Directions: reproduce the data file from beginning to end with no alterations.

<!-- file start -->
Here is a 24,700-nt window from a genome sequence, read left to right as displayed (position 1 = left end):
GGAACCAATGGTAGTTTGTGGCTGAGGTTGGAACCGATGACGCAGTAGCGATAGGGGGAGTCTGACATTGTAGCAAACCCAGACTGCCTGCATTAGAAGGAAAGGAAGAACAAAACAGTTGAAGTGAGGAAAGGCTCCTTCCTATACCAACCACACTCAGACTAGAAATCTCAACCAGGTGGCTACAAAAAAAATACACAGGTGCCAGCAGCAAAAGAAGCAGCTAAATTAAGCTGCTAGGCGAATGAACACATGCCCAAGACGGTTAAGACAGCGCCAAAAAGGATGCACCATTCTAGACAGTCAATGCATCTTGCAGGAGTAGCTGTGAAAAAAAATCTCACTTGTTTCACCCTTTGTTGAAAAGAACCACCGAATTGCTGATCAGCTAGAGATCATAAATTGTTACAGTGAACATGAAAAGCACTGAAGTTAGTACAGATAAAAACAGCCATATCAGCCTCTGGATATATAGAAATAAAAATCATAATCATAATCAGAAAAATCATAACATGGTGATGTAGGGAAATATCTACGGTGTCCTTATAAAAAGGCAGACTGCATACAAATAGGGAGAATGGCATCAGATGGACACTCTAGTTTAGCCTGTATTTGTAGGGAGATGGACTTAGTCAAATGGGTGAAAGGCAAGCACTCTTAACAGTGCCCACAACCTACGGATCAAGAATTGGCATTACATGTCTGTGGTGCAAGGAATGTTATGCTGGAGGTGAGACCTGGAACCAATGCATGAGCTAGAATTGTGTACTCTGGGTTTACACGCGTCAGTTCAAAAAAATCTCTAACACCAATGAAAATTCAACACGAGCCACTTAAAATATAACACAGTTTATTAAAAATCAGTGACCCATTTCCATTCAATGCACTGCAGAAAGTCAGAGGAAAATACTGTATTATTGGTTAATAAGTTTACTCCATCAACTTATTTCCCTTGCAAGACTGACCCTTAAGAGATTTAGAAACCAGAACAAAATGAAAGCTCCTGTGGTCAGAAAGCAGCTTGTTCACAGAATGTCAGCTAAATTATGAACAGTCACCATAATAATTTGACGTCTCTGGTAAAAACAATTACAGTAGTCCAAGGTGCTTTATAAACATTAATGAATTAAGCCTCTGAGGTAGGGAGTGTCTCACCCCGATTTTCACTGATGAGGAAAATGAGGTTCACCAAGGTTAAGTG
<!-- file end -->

Here is a 24,700-nt window from a genome sequence, read left to right as displayed (position 1 = left end):
GGAACCAATGGTAGTTTGTGGCTGAGGTTGGAACCGATGACGCAGTAGCGATAGGGGGAGTCTGACATTGTAGCAAACCCAGACTGCCTGCATTAGAAGGAAAGGAAGAACAAAACAGTTGAAGTGAGGAAAGGCTCCTTCCTATACCAACCACACTCAGACTAGAAATCTCAACCAGGTGGCTACAAAAAAAATACACAGGTGCCAGCAGCAAAAGAAGCAGCTAAATTAAGCTGCTAGGCGAATGAACACATGCCCAAGACGGTTAAGACAGCGCCAAAAAGGATGCACCATTCTAGACAGTCAATGCATCTTGCAGGAGTAGCTGTGAAAAAAAATCTCACTTGTTTCACCCTTTGTTGAAAAGAACCACCGAATTGCTGATCAGCTAGAGATCATAAATTGTTACAGTGAACATGAAAAGCACTGAAGTTAGTACAGATAAAAACAGCCATATCAGCCTCTGGATATATAGAAATAAAAATCATAATCATAATCAGAAAAATCATAACATGGTGATGTAGGGAAATATCTACGGTGTCCTTATAAAAAGGCAGACTGCATACAAATAGGGAGAATGGCATCAGATGGACACTCTAGTTTAGCCTGTATTTGTAGGGAGATGGACTTAGTCAAATGGGTGAAAGGCAAGCACTCTTAACAGTGCCCACAACCTACGGATCAAGAATTGGCATTACATGTCTGTGGTGCAAGGAATGTTATGCTGGAGGTGAGACCTGGAACCAATGCATGAGCTAGAATTGTGTACTCTGGGTTTACACGCGTCAGTTCAAAAAAATCTCTAACACCAATGAAAATTCAACACGAGCCACTTAAAATATAACACAGTTTATTAAAAATCAGTGACCCATTTCCATTCAATGCACTGCAGAAAGTCAGAGGAAAATACTGTATTATTGGTTAATAAGTTTACTCCATCAACTTATTTCCCTTGCAAGACTGACCCTTAAGAGATTTAGAAACCAGAACAAAATGAAAGCTCCTGTGGTCAGAAAGCAGCTTGTTCACAGAATGTCAGCTAAATTATGAACAGTCACCATAATAATTTGACGTCTCTGGTAAAAACAATTACAGTAGTCCAAGGTGCTTTATAAACATTAATGAATTAAGCCTCTGAGGTAGGGAGTGTCTCACCCCGATTTTCACTGATGAGGAAAATGAGGTTCACCAAGGTTAAGTG